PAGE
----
In scouting we are looking to train the sight along the lines of Sherlock Holmes or, if you are also a Psych fan, Shawn Spencer. Through games and challenges the children gradually learn to notice and remember the things around them. The more they notice, the more curious they become. I have been raising caterpillars for about 8 years. I know their habits, their food and even their skat (aka poop). All summer long I can’t help but find caterpillars everywhere. The things that were invisible have become glaringly obvious.
We also take our noses for granted. We know they can lead us to freshly baked cookies or alert us to the consequences of forgetting to set the timer for said cookies, but they are capable of so much more. Our noses can distinguish between rosemary and sage, between cardamom and clove. We can use our noses to find black trumpet mushrooms hidden in the moss under a hickory tree or take shelter before a storm because we noticed the sweet, fresh smell of ozone in the air. Our sense of smell can alert us to dangers or increase our pleasure at new experiences. The thing that is often lacking is simply the thought to take notice.
My favorite exercise for scent is a blind smell test. I take about a dozen covered jars filled with distinctly smelling items and ask the children to write down what they think they smell. Some things smell familiar, but they can’t think what it’s called. Realization of what they don’t know encourages the children to put names to smells and to follow their noses to investigate new scents.
Have you ever said a word so many times that it loses meaning? The phenomenon is called semantic satiation. It’s probably not scientifically true, but I think it’s a good way to explain how we often perceive the sounds all around us, meaningless and repetitive noise. But every mother knows that it’s necessary to maintain her ability to discern the meaning of sounds for her home to run smoothly. Five year old’s footsteps running across the hall upstairs, bump and thud, 10 seconds of silence, then more running; she fell, got up and is fine, no need to stop math lessons. Two year old was playing with cars in the next room, but has gone completely silent; better go make sure he isn’t using your mascara to draw on the walls.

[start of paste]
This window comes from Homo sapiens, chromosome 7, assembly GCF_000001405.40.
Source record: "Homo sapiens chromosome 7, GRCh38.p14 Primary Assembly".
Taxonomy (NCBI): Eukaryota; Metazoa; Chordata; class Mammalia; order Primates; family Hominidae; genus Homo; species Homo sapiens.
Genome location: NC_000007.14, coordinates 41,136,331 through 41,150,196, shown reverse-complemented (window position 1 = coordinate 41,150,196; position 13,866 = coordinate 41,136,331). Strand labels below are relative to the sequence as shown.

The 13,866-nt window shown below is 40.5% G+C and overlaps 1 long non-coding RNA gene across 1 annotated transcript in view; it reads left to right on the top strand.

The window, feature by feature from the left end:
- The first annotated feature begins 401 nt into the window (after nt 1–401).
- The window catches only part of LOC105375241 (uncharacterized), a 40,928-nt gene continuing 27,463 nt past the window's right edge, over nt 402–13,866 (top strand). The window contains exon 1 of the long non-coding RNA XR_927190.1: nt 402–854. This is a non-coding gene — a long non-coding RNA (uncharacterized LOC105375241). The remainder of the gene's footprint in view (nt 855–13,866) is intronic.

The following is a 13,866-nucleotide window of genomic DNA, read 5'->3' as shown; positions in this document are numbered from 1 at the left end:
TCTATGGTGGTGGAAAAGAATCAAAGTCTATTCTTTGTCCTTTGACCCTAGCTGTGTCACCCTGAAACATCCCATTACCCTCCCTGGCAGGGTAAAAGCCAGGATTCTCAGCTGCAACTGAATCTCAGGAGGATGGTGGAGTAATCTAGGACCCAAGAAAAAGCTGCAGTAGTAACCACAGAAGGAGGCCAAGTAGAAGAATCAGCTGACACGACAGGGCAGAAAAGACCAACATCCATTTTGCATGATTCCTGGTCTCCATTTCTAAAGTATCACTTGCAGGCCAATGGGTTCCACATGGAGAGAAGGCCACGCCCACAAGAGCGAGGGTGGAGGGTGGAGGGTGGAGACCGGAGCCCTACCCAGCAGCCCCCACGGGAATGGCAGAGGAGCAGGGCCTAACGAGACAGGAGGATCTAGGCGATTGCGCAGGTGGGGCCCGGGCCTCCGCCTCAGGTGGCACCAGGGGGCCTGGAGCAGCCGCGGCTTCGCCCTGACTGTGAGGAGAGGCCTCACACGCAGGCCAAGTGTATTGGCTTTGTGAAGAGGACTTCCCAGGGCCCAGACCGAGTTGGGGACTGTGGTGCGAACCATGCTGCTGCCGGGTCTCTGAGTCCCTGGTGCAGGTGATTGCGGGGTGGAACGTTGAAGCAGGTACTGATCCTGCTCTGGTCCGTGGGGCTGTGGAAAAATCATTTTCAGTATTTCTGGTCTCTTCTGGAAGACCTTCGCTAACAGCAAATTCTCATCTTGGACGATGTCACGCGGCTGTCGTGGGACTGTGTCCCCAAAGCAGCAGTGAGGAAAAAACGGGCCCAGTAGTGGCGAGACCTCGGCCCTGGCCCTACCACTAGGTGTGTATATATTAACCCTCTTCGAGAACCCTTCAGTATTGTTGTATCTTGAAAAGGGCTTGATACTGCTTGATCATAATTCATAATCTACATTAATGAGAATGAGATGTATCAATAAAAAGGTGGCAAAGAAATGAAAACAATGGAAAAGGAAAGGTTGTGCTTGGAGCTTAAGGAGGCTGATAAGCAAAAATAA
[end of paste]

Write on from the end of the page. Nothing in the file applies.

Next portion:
If we only had the same care for the sounds of nature we would find that the squirrel (a very grumpy fellow) is warning the other creatures that a stranger is in the woods. We would hear the tiny voices of a nearby nest of Carolina wrens calling for their dinner from a mossy heap, or the sound of a wolf spider purring to attract his mate. There is a reason for ever sound; for every leaf that rustles and every cricket that chirps there is a chapter in a story.
Reading the Story
Learning to use our senses was like learning the alphabet. Once we had eyes to see, ears to hear and noses at the ready we could begin to read the story our observations were telling.
As I mentioned before, when I started to learn scouting I thought that tracking was simply looking for animal paw prints in the soil. I now know, as do my scouts, that animals leave “sign.” They leave evidence of their presence beyond paw prints. We keep our eyes open for animal trails, broken twigs, gnawed leaves, discarded food, and scat. We listen for the sounds of movement on the forest floor or in the trees and our ears are attuned to the distinct calls of local birds. Our noses might take us to the remains of a mole that came out of his hole and never made it back in. When we are lucky enough to come across actual tracks we can see that two deer, a fawn and her mother, walked southwest at a leisurely pace, eating hearts-a-busting as they went, but later another deer ran north across the same space and slipped in the mud as he ran.
We use these same skills of observation to learn about the stars, the weather, to find our way on the trail and choose the best place to make camp. Careful observation can also tell us a lot about people: what they do, where they have been, how they are feeling and sometimes that they need help. Like a book sitting on a shelf these things are always there, but it is up to us to open the book and immerse ourselves in the story.